Patina on Wood Furniture - Its Misuse!
Correct use of the word Patina
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Patina on Wood
Furniture - Its Misuse!
I often talk about the differences between Modern and Contemporary Art and how to identify an abstract painting from a non-objective one. Knowing these basic terms and their meanings can help you enjoy and understand art and antiques. It can also help you decide if that "expert", dealer or antiques TV show appraiser knows their stuff. Maybe they are informed or maybe they are just throwing around buzz words.
Patina is a commonly misused term in the art and antiques world. It is usually incorrectly used to describe the appearance of the surface of wooden stained furniture (chairs, tables, etc.) and decorative art objects. It is often mistakenly used to describe the oily build up on wood. You often hear some TV show appraisers advise "Don't strip the patina off that table top!" or "From the patina, I can tell that it is an American made chair from the 1800s." Is this the correct use of the term? Learn your terms and you might be able to find a valuable antique which is incorrectly described and likely incorrectly priced.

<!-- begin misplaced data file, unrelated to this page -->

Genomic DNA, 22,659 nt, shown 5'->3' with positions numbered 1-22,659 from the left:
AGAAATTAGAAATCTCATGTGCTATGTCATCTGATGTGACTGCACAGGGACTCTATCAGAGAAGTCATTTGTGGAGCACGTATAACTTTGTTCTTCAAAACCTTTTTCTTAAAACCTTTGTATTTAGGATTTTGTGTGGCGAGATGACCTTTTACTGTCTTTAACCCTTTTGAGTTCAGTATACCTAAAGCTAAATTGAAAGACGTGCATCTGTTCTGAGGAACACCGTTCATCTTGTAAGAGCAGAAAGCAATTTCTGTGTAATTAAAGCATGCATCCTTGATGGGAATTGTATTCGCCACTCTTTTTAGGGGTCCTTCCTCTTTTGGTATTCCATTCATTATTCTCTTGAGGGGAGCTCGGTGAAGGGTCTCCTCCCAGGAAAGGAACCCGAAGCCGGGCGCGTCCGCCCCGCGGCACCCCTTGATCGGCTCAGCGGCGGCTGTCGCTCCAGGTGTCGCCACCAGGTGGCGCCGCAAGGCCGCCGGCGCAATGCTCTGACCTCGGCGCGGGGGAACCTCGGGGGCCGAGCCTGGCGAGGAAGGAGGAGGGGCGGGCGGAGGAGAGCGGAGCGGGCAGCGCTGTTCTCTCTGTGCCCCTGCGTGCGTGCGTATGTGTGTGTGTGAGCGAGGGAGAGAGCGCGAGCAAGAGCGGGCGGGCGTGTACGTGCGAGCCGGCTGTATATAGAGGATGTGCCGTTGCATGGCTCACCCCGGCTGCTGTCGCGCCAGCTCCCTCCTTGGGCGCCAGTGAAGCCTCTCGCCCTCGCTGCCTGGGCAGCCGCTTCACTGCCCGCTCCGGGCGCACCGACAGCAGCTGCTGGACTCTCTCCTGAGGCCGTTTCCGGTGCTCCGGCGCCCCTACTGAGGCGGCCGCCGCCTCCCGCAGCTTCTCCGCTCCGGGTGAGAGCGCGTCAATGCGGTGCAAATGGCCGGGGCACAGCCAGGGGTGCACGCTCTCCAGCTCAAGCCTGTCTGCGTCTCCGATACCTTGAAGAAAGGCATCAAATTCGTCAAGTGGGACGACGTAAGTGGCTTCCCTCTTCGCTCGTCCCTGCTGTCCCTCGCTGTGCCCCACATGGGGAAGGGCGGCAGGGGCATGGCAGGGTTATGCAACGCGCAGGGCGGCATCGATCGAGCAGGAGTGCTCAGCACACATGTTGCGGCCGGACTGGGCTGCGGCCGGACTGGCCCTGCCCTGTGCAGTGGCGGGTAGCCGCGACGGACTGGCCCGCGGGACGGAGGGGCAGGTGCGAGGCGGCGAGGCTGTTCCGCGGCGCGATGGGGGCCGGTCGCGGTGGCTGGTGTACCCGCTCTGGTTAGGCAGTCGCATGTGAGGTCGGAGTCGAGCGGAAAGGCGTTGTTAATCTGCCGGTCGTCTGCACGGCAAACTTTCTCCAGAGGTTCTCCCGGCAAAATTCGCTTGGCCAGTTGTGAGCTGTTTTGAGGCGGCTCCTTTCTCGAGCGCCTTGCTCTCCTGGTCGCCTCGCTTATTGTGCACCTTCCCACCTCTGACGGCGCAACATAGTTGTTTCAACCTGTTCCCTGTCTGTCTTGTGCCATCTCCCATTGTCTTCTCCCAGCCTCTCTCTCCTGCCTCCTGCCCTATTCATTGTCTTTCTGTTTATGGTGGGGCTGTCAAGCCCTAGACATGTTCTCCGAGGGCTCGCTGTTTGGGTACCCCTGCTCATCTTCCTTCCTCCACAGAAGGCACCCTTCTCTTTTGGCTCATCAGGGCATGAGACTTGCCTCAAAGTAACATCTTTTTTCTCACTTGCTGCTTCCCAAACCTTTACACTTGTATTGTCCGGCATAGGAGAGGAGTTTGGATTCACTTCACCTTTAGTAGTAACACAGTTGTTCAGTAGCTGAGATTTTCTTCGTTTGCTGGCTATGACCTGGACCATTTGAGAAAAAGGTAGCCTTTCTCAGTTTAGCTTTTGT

Correct Use of
the word Patina
Patina is a process which relates to pigment or coloring a work of art--typically a cast metal sculpture. The patination process often occurs at a cast metal foundry. The term patina in its truest form describes the application of color or a finish that is applied to a sculpture's surface. It is not like slapping some paint on an old fence, it is a learned method of pigment application. Patination is applied to a surface, it is NOT a result of the aging process which occurs over time. The vocabulary of art history is important in understanding the discipline. Look for a consistent patina on your sculpture and you'll find value too.
Masterpiece Technologies Inc.